In the Buddhist-Hindu tradition, however, there exist many manifestations of God, and each soul is incarnated into multiple energy forms. The human essence is therefore mutable and evolves over time, which means that any attempt to alter it is not antithetical to the dynamic order of the universe. In his chapter in Biotechnology: Our Future as Human Beings and Citizens, Lee calls this the ‘Asian Opportunity,’ to far surpass the West, which is paralyzed by the confines of its beliefs. “Generally, non-Christian Asians feel comfortable with all forms of biotechnology,” he says, “and their governments are poised to leap ahead of Western countries in research and development of plant, animal, and embryo engineering.”
The great transformation of East Asia into a biotechnology hub has already begun. Singapore has invested over $3.5 billion dollars to set up Biopolis, a biotechnology hub in East Asia, which will be home to the headquarters of the world’s leading pharmaceutical companies, as well as to incubators for some of the most cutting edge research being done in the West. The Biopolis complex with its two million square feet of newly developed buildings to house researchers and labs represents the seriousness of the Singaporean government in committing itself to one of the three pillars of its economic policy for 2050: biotechnology. While in the US, we shy away from even fully fleshing out the promise of biotechnology, the government itself in Singapore is touting it as one of the country’s most valuable industries in the 21st century. Not only is it investing in the infrastructure for basic research, but Singapore’s elite technocrats have a mandate to push research from academic labs into commercializable scalable products. Their ‘pragmatic’ approach to biomedicine also extends to clinical trials, which take a much shorter time to reach versus the US. Singapore is also going to great lengths to attract the most prominent minds in the West, who disappointed with the inertia in the US are happily moving to Singapore to complete their passion for research. One example: Alan Coleman, who was part of the team that cloned Dolly. Leading research universities like Johns Hopkins are also building their research campuses in Singapore in order to conduct certain biotech research that would be impossible in the US.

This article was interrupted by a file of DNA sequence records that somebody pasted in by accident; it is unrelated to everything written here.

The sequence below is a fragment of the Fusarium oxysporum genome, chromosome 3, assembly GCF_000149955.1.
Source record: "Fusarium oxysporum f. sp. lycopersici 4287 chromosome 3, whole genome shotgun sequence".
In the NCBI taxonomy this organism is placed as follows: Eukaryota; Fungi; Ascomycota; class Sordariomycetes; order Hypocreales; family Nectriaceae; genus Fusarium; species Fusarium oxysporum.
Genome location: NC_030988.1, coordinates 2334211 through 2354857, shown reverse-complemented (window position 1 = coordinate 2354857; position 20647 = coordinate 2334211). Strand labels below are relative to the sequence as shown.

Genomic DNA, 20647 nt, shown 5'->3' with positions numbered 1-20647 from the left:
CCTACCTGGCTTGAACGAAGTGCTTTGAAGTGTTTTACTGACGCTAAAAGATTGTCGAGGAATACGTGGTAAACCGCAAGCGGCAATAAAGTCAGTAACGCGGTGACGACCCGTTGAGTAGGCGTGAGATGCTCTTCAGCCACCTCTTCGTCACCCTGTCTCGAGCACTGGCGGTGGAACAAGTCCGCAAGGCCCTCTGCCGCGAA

China, India and Korea are making similar investments, making state sponsorship the effective antidote to democratic biopolitical haggling. The Chinese government in particular is investing heavily in everything from genetically modified crops to stem cell research. By having a policy focused on growth of the biotech industry, China’s has experienced massive growth. China’s biotech industry registered sales grew from $31 million in1986 to $2.4 billion in 2000. In 2010, The Beijing Genome Institute placed an order for 128 high-performance DNA sequencers from the US company Illumina for $60 million. The Institute now outstrips all its competitors in the West in having the largest number of in one institute. China also has a highly skilled technical population that is much cheaper to employ than the US. Given the increasing importance of genetic analysis and therapy, this effectively gives China a potential lead in this industry. If China can sequence genes faster and cheaper than the US, it will give China the same lead it has in manufacturing today.
Thus while America is paralyzed by bloated institutions and unproductive debates, East Asian countries move on full steam ahead. Where we take ten years to approve a drug, they can get it from research to human trial in less than half that time; where we take years to debate whether we can do something, they never approach it as a debate to begin with. In 50 years, this could give the East a great advantage in biotechnology over the West. In a 100 years, if the East uses its increased knowledge and infrastructure to distribute cheap human enhancement technologies to its citizens, the advantage could be far more profound.
Ayesha and Parag Khanna explore human-technology co-evolution and its implications for society, business and politics at The Hybrid Reality Institute.